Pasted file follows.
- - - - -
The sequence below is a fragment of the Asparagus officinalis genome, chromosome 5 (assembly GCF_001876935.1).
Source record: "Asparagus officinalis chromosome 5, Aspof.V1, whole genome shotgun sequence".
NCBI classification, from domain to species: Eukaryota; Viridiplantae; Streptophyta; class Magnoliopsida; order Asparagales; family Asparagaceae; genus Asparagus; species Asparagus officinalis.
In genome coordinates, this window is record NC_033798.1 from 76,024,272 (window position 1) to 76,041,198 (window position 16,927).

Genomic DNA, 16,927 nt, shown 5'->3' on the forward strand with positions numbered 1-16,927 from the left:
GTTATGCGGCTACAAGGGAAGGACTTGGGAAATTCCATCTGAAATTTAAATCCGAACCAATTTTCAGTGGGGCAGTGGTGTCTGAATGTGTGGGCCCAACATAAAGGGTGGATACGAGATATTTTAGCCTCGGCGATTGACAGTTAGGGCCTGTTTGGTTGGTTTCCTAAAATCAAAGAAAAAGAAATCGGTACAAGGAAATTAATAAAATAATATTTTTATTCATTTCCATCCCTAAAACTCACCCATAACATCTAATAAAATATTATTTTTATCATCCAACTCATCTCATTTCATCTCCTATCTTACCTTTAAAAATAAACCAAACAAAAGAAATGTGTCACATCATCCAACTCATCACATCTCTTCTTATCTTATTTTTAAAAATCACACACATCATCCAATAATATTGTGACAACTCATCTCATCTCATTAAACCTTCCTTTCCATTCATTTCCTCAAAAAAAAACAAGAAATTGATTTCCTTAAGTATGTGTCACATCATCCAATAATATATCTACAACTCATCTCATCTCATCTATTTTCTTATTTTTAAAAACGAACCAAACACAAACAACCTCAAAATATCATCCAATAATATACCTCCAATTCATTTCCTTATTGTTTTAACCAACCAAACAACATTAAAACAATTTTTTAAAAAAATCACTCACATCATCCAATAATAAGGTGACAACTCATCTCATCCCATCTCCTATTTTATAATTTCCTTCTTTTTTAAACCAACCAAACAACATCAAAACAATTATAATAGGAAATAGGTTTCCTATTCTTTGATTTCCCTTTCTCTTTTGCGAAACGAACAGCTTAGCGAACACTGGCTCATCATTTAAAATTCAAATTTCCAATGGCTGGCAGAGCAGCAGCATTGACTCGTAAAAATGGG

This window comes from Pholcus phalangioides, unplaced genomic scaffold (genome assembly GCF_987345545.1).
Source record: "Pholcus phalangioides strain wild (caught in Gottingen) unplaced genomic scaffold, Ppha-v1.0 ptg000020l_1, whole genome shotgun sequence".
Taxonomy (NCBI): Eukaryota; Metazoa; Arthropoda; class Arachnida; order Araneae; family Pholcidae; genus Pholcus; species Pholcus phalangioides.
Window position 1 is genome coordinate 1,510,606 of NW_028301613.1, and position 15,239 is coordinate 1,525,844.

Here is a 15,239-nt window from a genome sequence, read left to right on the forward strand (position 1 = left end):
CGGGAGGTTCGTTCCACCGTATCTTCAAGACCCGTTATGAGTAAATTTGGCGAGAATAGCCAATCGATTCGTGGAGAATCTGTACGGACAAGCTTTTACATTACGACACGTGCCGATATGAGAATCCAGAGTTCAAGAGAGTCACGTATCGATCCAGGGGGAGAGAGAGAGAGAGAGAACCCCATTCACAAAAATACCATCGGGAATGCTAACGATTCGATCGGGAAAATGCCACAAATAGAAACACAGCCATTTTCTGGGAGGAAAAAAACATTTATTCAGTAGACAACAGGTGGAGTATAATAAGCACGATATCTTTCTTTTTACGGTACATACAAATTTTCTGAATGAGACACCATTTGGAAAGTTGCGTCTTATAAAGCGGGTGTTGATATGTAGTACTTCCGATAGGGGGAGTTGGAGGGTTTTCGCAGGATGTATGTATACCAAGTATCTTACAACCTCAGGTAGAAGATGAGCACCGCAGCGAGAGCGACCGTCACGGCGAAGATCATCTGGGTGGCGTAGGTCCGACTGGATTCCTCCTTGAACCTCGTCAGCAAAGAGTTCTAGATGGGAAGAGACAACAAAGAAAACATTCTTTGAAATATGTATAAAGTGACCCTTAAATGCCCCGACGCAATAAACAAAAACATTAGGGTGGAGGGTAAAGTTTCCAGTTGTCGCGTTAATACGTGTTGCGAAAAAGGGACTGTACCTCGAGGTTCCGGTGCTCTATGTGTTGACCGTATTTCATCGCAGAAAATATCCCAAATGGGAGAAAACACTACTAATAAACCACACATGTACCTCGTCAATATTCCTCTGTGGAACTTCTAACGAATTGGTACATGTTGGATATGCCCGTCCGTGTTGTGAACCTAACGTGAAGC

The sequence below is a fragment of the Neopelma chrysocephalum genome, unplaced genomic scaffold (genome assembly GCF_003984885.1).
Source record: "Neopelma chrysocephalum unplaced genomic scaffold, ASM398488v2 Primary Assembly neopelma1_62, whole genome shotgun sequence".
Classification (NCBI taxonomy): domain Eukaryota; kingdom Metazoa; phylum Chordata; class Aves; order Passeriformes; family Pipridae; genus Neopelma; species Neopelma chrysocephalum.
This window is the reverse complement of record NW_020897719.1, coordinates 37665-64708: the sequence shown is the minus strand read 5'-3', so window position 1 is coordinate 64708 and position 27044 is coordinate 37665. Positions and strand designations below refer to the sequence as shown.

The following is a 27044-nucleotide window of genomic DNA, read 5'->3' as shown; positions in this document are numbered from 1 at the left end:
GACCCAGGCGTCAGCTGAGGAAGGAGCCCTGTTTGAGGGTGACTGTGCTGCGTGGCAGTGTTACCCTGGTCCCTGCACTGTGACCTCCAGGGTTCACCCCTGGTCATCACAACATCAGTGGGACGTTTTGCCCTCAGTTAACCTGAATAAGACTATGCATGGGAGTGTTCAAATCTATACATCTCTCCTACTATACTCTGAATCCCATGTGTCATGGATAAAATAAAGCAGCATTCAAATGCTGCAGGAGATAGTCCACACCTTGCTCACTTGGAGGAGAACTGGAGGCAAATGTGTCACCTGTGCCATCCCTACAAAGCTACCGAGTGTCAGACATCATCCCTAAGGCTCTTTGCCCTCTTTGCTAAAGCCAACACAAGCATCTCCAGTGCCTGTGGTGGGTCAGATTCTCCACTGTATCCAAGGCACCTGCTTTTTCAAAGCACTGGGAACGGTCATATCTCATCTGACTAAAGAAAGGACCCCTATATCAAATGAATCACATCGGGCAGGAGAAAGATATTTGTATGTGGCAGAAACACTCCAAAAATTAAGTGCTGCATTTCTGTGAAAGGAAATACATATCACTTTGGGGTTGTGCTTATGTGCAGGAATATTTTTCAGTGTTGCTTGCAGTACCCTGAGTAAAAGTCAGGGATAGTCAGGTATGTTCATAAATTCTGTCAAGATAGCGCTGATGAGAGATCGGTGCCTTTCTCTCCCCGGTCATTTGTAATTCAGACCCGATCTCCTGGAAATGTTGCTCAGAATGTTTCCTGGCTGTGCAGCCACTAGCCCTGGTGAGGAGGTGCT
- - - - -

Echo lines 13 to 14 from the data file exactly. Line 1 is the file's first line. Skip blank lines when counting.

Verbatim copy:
The sequence below is a fragment of the Neopelma chrysocephalum genome, unplaced genomic scaffold (genome assembly GCF_003984885.1).
Source record: "Neopelma chrysocephalum unplaced genomic scaffold, ASM398488v2 Primary Assembly neopelma1_62, whole genome shotgun sequence".